There are N players. Assume N is big, like on the order of a million. The game is parametrized by a threshold T, which is on the order of some substantial fraction of N, like N/3 or N/2 or (3/4)N or something like that. The payoffs are controlled by two parameters, D, and C. If the number of cooperating players is less than the threshold, the defectors each receive $1, and the cooperators nothing. If the number of cooperating players is above the threshold, then the defectors get $D and the cooperators get $C.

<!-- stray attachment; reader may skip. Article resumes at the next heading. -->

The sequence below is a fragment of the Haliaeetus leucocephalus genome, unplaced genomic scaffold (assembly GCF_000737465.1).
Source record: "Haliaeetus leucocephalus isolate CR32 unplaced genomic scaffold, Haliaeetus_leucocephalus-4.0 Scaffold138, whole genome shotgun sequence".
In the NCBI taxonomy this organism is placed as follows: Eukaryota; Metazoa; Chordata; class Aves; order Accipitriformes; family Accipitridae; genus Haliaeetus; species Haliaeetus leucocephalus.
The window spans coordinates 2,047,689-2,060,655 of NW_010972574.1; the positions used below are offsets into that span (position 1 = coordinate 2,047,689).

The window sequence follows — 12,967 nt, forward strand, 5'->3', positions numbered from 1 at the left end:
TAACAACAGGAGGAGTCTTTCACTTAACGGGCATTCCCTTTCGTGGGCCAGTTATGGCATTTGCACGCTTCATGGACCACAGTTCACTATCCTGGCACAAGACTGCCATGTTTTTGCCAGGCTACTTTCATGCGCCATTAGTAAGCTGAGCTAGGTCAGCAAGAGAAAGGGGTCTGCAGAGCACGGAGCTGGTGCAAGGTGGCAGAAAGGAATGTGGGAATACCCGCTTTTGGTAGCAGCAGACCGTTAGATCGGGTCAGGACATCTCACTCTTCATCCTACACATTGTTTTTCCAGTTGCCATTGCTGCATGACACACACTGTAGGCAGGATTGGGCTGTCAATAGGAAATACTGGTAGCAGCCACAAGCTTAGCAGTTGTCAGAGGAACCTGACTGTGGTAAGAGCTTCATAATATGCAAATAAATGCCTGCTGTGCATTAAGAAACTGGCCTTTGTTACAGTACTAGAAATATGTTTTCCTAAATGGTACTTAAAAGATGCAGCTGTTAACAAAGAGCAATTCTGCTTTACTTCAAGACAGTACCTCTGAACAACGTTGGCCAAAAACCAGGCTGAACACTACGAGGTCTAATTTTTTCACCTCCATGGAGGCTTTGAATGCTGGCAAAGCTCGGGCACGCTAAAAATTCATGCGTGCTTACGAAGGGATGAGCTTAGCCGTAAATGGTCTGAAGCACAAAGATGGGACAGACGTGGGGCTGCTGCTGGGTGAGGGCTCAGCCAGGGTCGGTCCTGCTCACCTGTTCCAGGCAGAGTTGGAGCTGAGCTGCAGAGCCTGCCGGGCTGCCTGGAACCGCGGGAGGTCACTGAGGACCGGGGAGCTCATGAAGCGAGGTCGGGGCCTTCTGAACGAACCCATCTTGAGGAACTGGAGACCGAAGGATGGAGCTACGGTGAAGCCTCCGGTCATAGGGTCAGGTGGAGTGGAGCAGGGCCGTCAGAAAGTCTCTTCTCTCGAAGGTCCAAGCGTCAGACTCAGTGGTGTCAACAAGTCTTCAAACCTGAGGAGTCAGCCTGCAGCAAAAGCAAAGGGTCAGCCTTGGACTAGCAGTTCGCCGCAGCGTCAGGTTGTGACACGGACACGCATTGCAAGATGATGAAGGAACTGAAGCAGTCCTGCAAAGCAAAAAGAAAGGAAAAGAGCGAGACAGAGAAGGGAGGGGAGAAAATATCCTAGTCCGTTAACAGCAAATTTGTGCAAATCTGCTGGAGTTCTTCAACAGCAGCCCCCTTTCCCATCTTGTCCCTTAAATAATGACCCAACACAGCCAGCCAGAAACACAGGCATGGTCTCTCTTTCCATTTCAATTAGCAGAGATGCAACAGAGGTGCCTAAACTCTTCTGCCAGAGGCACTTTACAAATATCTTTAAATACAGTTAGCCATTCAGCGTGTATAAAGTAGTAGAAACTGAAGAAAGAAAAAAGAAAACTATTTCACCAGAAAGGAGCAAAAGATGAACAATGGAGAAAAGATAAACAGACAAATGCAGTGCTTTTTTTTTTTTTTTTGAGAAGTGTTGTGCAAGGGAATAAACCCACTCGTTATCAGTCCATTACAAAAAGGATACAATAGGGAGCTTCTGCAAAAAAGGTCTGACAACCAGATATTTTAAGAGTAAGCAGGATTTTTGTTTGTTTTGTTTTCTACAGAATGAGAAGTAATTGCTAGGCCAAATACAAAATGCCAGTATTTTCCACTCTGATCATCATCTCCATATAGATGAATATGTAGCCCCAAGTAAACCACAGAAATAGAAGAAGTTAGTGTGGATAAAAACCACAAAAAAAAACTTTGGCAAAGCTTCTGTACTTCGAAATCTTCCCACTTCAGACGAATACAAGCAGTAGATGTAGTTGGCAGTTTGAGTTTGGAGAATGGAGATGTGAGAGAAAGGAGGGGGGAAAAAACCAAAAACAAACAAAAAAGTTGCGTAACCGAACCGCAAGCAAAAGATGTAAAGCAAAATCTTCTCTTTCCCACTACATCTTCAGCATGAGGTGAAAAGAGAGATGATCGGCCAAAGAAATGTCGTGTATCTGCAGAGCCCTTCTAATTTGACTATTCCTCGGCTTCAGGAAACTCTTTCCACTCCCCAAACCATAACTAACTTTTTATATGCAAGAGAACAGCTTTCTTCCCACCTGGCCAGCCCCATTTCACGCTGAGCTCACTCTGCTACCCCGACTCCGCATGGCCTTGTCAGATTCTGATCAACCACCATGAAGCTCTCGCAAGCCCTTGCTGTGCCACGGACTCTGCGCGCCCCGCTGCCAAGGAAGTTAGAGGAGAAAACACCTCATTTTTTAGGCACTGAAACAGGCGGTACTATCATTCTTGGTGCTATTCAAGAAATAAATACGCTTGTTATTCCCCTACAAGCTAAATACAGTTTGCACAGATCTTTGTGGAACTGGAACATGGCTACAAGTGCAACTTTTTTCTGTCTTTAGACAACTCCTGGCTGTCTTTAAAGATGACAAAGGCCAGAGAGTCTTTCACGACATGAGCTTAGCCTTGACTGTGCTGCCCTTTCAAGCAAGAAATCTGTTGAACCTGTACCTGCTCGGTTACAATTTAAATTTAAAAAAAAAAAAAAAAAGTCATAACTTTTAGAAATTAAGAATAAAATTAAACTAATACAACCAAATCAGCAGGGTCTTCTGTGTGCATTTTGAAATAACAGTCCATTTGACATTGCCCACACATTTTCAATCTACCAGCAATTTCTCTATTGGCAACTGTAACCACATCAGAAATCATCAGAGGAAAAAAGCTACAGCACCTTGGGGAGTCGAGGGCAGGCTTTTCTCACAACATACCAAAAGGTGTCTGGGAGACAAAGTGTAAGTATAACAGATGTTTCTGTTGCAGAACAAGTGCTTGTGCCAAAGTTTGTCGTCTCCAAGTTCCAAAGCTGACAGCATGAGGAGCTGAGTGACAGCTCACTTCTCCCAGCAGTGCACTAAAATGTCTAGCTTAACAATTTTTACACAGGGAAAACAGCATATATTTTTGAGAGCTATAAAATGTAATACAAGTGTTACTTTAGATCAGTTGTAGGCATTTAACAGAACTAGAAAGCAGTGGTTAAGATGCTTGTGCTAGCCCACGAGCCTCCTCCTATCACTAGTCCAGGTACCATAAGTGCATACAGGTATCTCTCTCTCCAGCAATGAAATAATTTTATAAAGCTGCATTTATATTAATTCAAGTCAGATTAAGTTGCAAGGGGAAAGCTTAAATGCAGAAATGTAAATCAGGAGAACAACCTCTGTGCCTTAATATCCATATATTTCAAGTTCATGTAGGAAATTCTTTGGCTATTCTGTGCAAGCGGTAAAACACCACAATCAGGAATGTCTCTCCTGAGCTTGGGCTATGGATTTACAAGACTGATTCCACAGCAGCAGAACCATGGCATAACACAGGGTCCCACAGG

Here's some parameter values for (D, C) that are interesting to consider:
1. (1000, 1000)
2. (1001, 1000)
3. (999, 1000)
4. (0, 1000)
5. (10000, 1000)
What do you play?
In (1) and (2) and (5), the rational play is definitely to defect. In (3) and (4) I suppose you have to think about the likelihood that the population is going to make the critical threshold. (5) is interesting to me, because there's an amplified incentive to defect if lots of other people cooperating --- it's perhaps the most prisoner's-dilemma-like, since you're exploiting the "suckers".
In all cases, the game is made weirder than the plain prisoner's dilemma (and this is what made me think of it, reading some stuff about voting in elections elsewhere) by the intuitions surrounding the paradox of the heap: "my own vote has a vanishing chance of making a difference so why bother".